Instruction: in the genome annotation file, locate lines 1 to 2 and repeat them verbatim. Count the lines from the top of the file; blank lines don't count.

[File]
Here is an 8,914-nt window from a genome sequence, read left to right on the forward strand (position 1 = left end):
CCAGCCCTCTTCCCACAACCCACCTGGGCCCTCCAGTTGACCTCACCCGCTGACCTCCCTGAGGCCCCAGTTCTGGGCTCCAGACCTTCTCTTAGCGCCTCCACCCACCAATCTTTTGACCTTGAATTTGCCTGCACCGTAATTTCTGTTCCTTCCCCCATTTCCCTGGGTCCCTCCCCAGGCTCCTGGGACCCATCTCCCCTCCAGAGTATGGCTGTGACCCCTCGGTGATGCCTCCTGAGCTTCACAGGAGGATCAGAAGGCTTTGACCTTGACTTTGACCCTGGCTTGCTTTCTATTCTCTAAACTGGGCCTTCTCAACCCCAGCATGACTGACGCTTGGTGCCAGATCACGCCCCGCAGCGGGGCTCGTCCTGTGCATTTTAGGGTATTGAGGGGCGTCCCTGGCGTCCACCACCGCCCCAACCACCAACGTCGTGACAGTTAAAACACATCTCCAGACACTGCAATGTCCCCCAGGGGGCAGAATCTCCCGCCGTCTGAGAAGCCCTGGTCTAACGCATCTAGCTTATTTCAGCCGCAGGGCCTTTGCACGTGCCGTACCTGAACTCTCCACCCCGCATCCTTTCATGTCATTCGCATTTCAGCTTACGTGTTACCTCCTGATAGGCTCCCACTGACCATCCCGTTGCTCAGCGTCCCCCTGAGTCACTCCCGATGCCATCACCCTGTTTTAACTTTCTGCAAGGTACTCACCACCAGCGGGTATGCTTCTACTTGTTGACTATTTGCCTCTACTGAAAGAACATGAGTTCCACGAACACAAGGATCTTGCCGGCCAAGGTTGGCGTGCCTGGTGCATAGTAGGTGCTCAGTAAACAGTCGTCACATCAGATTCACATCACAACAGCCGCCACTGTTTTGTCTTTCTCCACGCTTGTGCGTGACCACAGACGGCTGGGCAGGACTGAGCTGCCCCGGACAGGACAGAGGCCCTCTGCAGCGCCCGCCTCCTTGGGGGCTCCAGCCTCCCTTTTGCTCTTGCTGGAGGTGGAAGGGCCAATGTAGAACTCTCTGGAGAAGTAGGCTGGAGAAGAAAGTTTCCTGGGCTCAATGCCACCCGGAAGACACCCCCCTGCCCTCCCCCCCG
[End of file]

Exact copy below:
Here is an 8,914-nt window from a genome sequence, read left to right on the forward strand (position 1 = left end):
CCAGCCCTCTTCCCACAACCCACCTGGGCCCTCCAGTTGACCTCACCCGCTGACCTCCCTGAGGCCCCAGTTCTGGGCTCCAGACCTTCTCTTAGCGCCTCCACCCACCAATCTTTTGACCTTGAATTTGCCTGCACCGTAATTTCTGTTCCTTCCCCCATTTCCCTGGGTCCCTCCCCAGGCTCCTGGGACCCATCTCCCCTCCAGAGTATGGCTGTGACCCCTCGGTGATGCCTCCTGAGCTTCACAGGAGGATCAGAAGGCTTTGACCTTGACTTTGACCCTGGCTTGCTTTCTATTCTCTAAACTGGGCCTTCTCAACCCCAGCATGACTGACGCTTGGTGCCAGATCACGCCCCGCAGCGGGGCTCGTCCTGTGCATTTTAGGGTATTGAGGGGCGTCCCTGGCGTCCACCACCGCCCCAACCACCAACGTCGTGACAGTTAAAACACATCTCCAGACACTGCAATGTCCCCCAGGGGGCAGAATCTCCCGCCGTCTGAGAAGCCCTGGTCTAACGCATCTAGCTTATTTCAGCCGCAGGGCCTTTGCACGTGCCGTACCTGAACTCTCCACCCCGCATCCTTTCATGTCATTCGCATTTCAGCTTACGTGTTACCTCCTGATAGGCTCCCACTGACCATCCCGTTGCTCAGCGTCCCCCTGAGTCACTCCCGATGCCATCACCCTGTTTTAACTTTCTGCAAGGTACTCACCACCAGCGGGTATGCTTCTACTTGTTGACTATTTGCCTCTACTGAAAGAACATGAGTTCCACGAACACAAGGATCTTGCCGGCCAAGGTTGGCGTGCCTGGTGCATAGTAGGTGCTCAGTAAACAGTCGTCACATCAGATTCACATCACAACAGCCGCCACTGTTTTGTCTTTCTCCACGCTTGTGCGTGACCACAGACGGCTGGGCAGGACTGAGCTGCCCCGGACAGGACAGAGGCCCTCTGCAGCGCCCGCCTCCTTGGGGGCTCCAGCCTCCCTTTTGCTCTTGCTGGAGGTGGAAGGGCCAATGTAGAACTCTCTGGAGAAGTAGGCTGGAGAAGAAAGTTTCCTGGGCTCAATGCCACCCGGAAGACACCCCCCTGCCCTCCCCCCCG